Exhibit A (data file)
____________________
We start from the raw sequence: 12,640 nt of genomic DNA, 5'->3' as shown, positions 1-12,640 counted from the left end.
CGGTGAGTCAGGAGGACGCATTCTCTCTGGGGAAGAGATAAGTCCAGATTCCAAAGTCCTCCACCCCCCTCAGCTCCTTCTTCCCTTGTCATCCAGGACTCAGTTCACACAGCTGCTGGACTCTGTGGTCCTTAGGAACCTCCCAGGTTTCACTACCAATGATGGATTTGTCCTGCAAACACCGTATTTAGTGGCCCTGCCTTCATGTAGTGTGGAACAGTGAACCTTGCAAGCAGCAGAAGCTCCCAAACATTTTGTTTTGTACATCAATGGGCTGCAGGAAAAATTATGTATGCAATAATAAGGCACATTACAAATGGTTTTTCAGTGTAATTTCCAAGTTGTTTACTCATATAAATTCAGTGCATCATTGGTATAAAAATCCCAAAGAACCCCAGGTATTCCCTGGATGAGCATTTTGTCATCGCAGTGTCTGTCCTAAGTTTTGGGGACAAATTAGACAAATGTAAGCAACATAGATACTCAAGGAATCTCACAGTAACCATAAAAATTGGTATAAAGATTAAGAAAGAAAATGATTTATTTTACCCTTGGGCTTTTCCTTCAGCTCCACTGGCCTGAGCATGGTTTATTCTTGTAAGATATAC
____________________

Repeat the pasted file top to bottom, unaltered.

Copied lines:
We start from the raw sequence: 12,640 nt of genomic DNA, 5'->3' as shown, positions 1-12,640 counted from the left end.
CGGTGAGTCAGGAGGACGCATTCTCTCTGGGGAAGAGATAAGTCCAGATTCCAAAGTCCTCCACCCCCCTCAGCTCCTTCTTCCCTTGTCATCCAGGACTCAGTTCACACAGCTGCTGGACTCTGTGGTCCTTAGGAACCTCCCAGGTTTCACTACCAATGATGGATTTGTCCTGCAAACACCGTATTTAGTGGCCCTGCCTTCATGTAGTGTGGAACAGTGAACCTTGCAAGCAGCAGAAGCTCCCAAACATTTTGTTTTGTACATCAATGGGCTGCAGGAAAAATTATGTATGCAATAATAAGGCACATTACAAATGGTTTTTCAGTGTAATTTCCAAGTTGTTTACTCATATAAATTCAGTGCATCATTGGTATAAAAATCCCAAAGAACCCCAGGTATTCCCTGGATGAGCATTTTGTCATCGCAGTGTCTGTCCTAAGTTTTGGGGACAAATTAGACAAATGTAAGCAACATAGATACTCAAGGAATCTCACAGTAACCATAAAAATTGGTATAAAGATTAAGAAAGAAAATGATTTATTTTACCCTTGGGCTTTTCCTTCAGCTCCACTGGCCTGAGCATGGTTTATTCTTGTAAGATATAC